Seymour said the key to the Patriots stopping the run starts with nose tackle Vince Wilfork. He said Wilfork make his, Ty Warren's, and Jarvis Green's jobs on the line easier. "Vince is kind of like that centerpiece in the middle that doesn't move; that constant force that's always there. What it does is, as long as we take care of our responsibilities outside we can turn the ball in to him and there aren't many centers in this league that can block Vince. He's a strong guy, he [has] a low center of gravity, he has a high football IQ and he does a great job. We're definitely going to need that in the biggest game of the year."

Vince Wilfork is the man in the middle for the Patriots defense. (Getty images)

The Jags second best ground game in the NFL poses a formidable threat to the Patriots rushing defense that ranked 10th in the league. Overall, the Patriots defense is the fourth best defense in the league, which is up against the Jags seventh best ranked offense.

The key to the game will come on the line-of-scrimmage. The Jags will have a work-pail bunch of experienced and tough offensive linemen trying to open holes for their two star backs. At left tackle is Khalif Barnes. He is a 6-foot-5, 320 pound tackle, who started 41 games the last three seasons; Vince Manuwai is a 6-foot-2, 325 pound left guard, who started 68 consecutive games before sitting out the regular season finale at Houston; Center Brad Meester, 6-foot-3, 300 pounds, has started 119 games since being drafted in the second round in 2000; right guard Maurice Williams is a 6-foot-5, 300 pounds converted tackle and has started the last eight games at guard; and left tackle Tony Pashos, 6-foot-6, 300 pounds, brings a lot of experience and size to the line.

The Patriots don't have slouches on the defensive line with Wilfork at 6-foot-2, 325 pounds; Seymour at 6-foot-6, 310; Green at 6-foot-3, 285; and Warren at 6-foot-5, 300. Seymour has been selected to five pro bowls, while Wilfork received his first pro bowl selection this year. The hallmark of this line has always been its versatility. They are capable of playing 4-3 and 3-4 defensive fronts.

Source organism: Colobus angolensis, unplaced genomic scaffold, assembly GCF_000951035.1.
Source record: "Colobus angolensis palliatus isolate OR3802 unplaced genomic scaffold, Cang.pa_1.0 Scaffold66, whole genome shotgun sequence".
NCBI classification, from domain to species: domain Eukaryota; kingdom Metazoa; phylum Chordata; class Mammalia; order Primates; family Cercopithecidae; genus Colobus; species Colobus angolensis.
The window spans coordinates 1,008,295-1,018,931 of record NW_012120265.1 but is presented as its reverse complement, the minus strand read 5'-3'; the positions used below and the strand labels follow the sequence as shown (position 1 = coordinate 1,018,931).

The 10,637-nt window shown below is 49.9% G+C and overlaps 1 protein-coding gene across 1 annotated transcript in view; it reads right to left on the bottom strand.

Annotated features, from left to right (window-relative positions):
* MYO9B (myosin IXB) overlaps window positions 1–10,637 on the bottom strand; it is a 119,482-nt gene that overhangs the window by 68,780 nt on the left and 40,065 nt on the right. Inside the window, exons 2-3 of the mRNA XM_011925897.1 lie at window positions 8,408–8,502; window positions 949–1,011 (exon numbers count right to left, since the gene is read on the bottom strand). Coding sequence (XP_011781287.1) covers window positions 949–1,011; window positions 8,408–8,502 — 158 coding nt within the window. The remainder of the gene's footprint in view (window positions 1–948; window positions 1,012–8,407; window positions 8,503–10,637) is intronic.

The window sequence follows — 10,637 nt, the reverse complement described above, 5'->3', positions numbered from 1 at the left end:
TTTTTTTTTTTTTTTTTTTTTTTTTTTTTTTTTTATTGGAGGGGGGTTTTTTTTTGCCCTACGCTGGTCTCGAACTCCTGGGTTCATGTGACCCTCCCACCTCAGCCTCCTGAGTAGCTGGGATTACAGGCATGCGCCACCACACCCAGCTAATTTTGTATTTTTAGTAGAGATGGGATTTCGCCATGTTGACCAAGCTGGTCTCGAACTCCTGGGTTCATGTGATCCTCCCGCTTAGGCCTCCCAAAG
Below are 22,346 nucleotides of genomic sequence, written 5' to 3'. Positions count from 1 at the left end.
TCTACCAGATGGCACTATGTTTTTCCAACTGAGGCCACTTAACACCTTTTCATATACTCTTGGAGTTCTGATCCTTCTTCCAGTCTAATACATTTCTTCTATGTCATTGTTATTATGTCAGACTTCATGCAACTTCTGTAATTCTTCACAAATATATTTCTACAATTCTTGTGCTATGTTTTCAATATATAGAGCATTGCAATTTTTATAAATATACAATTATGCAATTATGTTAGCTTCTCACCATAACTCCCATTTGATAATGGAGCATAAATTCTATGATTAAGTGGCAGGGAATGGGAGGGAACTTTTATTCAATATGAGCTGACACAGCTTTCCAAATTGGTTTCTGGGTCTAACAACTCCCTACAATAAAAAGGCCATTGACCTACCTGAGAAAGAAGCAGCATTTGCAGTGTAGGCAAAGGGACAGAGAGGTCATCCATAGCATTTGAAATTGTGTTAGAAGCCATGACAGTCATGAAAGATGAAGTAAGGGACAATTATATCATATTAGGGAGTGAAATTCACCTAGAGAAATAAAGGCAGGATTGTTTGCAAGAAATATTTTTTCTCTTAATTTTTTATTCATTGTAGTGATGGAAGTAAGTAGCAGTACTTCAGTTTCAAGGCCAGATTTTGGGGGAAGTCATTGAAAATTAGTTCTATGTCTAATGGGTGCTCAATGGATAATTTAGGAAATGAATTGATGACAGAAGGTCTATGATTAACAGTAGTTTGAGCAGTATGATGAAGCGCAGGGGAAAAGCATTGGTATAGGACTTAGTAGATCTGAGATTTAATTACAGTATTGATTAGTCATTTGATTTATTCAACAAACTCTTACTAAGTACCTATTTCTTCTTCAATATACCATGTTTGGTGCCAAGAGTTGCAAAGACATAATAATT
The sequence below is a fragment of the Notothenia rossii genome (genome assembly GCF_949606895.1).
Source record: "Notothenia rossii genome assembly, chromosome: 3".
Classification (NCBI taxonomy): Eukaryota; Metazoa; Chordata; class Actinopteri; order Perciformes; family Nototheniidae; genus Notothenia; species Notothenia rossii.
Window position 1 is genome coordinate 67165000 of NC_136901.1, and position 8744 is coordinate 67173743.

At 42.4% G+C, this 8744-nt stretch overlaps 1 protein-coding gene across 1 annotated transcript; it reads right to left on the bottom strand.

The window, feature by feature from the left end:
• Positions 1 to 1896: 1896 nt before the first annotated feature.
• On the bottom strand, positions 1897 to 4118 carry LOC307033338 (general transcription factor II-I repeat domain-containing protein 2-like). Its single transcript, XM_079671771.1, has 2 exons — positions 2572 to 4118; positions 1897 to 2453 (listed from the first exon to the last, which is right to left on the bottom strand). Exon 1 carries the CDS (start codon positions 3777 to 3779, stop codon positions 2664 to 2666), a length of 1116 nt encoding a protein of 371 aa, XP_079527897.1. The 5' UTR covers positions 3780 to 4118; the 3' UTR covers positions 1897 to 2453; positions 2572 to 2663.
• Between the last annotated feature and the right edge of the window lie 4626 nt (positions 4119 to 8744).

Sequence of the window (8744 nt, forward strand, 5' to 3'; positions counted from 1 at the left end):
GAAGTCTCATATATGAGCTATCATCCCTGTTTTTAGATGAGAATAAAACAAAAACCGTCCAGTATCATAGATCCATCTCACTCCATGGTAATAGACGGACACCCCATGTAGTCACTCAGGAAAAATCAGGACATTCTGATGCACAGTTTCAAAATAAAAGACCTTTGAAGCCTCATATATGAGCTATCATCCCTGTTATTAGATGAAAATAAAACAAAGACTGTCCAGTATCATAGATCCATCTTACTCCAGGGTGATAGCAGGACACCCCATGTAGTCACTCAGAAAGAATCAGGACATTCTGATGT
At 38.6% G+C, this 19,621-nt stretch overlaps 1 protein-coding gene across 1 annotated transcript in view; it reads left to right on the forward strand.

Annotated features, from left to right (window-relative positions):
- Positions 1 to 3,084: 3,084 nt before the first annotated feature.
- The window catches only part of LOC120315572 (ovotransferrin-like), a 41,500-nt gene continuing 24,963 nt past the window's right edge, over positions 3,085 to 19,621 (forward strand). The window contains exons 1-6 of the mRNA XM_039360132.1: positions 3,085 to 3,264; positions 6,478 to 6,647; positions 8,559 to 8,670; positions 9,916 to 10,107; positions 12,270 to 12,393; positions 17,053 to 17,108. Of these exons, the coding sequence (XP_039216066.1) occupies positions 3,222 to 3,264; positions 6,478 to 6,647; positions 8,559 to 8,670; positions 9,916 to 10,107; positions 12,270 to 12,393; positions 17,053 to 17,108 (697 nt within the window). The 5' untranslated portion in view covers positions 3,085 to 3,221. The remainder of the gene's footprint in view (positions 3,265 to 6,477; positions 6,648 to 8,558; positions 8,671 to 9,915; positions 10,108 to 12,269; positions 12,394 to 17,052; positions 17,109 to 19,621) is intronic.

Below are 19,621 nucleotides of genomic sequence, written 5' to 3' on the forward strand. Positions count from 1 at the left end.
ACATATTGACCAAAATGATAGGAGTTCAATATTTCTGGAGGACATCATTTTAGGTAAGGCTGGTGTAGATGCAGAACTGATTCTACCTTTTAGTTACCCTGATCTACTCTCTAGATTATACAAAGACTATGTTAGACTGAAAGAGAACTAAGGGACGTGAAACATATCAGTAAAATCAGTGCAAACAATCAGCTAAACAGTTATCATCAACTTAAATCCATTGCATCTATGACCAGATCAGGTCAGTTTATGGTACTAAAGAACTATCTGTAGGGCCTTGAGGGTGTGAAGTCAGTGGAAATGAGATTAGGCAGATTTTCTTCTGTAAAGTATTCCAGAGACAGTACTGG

Warren said this week that "Everybody's pushed in the circle where we all compete as defensive linemen, from Richard to me to Vince to Jarvis - whoever's out there, so you always look to go out there and put on your best performance … It's always a competitive deal, but at the same time it's always fun, and it's important to be having fun when you're out there playing."

Warren said he expects the Jags' running backs to be physical and tough and the Patriots defensive line will need to match that physicality at the line-of-scrimmage.

"It's going to be a physical game," said Warren. "We all know that. We know what Jacksonville brings to the table … That combination of backs they have I think they have no weakness, really. They block well on blitz pick up, they run well, they both can be elusive; they both are home-run backs. If you let them get through the line, they can go the distance. The offensive line, they play physically, too."

There is no secret to what the Jacksonville offensive game plan will be. "It's our team philosophy to try and establish the run," said Taylor this week. "We just go into the game with that mindset, play our style of football and play within our game plan. You change nothing. We got to this point by doing the same things consistently through the course of the season. I don't think it's the time of year to try and change things."

The Patriots defensive line knows what the rushing storm rolling into Gillette Stadium; it's now just up to them to stop it.

"It'll be exciting come Saturday night," said Seymour.